How long did he have?

Gunther must have sensed his reverie. "I will not let this happen to Anna," he growled under his breath to Painter. "I will do anything to stop it."

Painter was again reminded that the pair were brother and sister. Only after learning this did Painter see subtle similarities of feature: curve of lip, sculpt of chin, identical frown lines. Family. But the similarities ended there. Anna's dark hair, emerald rich eyes contrasted sharply with her brother's washed-out appearance. Only Gunther had been born under the Bell, one child sacrificed, a tithing in blood, and the last of the Sonnekonige.

As they crossed hallways and descended stairs, Painter worked the back cover off the portable phone. He pocketed it, loosened the battery, and jury-rigged his amplifier to the antenna wire behind the battery. The broadcast would only be a single burst, seconds long, but it should do the job.

"What is that?" Gunther asked.

"A GPS sniffer. The amplifier recorded the chip-specs from the saboteur's phone during the call. I may be able to use it to hunt him down if he's close."

Gunther grunted, buying the lie.

So far so good.

The stairs emptied into a wide passageway, large enough to trundle a tank through. Old steel tracks ran along the floor and headed straight through the heart of the mountain. The helipad was located at the other end, remote from the main castle. They mounted a flatbed car. Gunther released the hand brake and engaged the electric motor with the press of a floor pedal. There were no seats, only rails. Painter held on as they zipped down the passage, lit intermittently by overhead lamps.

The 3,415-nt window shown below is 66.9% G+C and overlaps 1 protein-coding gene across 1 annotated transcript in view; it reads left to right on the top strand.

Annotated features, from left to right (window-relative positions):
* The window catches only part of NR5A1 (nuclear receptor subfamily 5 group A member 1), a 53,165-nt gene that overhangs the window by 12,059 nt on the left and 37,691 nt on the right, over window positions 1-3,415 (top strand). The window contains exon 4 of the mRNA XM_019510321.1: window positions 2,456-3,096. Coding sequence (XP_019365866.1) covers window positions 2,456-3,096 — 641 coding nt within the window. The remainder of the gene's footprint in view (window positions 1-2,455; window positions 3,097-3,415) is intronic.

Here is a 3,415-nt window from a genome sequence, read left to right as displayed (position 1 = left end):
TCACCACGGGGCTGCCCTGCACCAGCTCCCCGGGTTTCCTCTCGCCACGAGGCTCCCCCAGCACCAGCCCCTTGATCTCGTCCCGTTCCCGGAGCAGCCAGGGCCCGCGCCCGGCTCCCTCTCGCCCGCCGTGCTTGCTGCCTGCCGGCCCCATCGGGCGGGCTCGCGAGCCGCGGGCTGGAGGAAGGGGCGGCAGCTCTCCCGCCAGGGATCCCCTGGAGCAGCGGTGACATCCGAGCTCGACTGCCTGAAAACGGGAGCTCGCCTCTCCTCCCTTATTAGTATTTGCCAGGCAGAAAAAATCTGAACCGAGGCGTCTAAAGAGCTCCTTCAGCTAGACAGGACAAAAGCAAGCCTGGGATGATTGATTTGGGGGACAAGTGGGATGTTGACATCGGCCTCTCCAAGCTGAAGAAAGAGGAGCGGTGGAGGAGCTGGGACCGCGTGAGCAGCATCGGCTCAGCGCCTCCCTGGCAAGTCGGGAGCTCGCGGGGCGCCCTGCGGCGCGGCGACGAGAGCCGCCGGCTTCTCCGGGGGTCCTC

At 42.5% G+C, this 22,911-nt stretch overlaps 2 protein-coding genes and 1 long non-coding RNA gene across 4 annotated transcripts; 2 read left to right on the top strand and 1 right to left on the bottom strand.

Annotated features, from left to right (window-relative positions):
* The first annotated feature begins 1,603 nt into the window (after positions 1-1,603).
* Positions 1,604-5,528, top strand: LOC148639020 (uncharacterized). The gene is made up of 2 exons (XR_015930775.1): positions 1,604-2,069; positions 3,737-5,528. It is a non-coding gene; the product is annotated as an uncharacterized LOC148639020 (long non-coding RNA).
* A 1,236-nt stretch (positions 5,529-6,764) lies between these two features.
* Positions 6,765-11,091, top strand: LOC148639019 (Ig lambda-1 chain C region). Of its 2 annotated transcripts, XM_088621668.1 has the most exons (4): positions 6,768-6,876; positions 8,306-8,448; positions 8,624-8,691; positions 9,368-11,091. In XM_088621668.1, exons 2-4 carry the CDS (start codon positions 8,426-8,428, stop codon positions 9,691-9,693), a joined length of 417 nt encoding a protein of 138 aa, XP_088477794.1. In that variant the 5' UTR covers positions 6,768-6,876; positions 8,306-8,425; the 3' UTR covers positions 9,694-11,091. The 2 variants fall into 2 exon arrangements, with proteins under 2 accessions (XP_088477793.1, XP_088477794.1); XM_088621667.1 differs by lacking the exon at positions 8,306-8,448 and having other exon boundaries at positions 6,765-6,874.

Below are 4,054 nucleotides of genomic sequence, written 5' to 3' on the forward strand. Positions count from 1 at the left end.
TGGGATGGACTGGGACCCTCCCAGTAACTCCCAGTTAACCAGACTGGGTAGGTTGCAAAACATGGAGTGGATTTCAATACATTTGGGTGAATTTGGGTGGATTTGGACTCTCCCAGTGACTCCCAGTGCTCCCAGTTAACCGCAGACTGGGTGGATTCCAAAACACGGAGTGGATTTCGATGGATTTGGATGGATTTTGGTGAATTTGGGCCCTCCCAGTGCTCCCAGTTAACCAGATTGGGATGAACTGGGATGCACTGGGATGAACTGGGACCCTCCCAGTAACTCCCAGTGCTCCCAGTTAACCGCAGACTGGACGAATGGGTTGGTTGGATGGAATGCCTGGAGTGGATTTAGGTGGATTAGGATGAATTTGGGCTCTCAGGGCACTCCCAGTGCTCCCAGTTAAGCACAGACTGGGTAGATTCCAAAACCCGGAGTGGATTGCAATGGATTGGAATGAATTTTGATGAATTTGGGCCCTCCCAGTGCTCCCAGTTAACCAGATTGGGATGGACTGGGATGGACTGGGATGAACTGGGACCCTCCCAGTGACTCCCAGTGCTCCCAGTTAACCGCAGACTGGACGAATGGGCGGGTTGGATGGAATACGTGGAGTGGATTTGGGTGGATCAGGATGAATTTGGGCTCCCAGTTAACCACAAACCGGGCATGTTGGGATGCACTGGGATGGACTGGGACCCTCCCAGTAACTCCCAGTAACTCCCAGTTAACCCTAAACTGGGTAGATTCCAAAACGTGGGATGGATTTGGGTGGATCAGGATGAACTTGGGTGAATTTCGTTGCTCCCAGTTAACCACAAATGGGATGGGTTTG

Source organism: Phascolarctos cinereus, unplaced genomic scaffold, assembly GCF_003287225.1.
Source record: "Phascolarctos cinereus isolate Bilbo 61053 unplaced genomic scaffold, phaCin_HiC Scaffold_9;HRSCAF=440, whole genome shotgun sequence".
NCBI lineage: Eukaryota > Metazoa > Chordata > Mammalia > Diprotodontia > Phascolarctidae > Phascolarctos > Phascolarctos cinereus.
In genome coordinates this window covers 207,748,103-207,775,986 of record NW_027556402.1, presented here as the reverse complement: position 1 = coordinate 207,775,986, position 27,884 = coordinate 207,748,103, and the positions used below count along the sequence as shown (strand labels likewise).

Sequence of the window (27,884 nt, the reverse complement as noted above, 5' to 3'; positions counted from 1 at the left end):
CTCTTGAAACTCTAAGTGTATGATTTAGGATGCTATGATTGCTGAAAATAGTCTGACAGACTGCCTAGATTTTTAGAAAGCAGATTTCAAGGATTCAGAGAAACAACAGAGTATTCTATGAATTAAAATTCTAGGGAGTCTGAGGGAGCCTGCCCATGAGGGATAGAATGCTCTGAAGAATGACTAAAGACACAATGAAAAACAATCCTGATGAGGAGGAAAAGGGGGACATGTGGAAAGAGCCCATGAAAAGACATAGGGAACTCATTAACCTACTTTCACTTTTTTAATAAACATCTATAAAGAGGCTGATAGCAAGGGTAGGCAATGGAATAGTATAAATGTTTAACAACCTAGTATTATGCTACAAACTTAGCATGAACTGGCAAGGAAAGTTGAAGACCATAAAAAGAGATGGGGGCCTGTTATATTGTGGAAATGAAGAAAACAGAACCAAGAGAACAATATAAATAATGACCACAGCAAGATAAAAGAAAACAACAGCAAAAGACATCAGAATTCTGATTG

"So you have your own subway system," Painter said.

"For moving goods," Anna replied, wincing, her brows furrowed tight in pain. She had taken two pills on the way here. Pain relievers?

They passed a series of storage rooms piled high with barrels, boxes, and crates, apparently flown in and warehoused. In another minute, they reached the terminal end of the passageway. The air had grown more heated, steamy, smelling vaguely sulfurous. A deep sonorous thrum vibrated through the stone and up Painter's legs as he climbed off the train cart. He knew from his peek at the castle schematics that the geothermal plant was located in the nether regions of this area.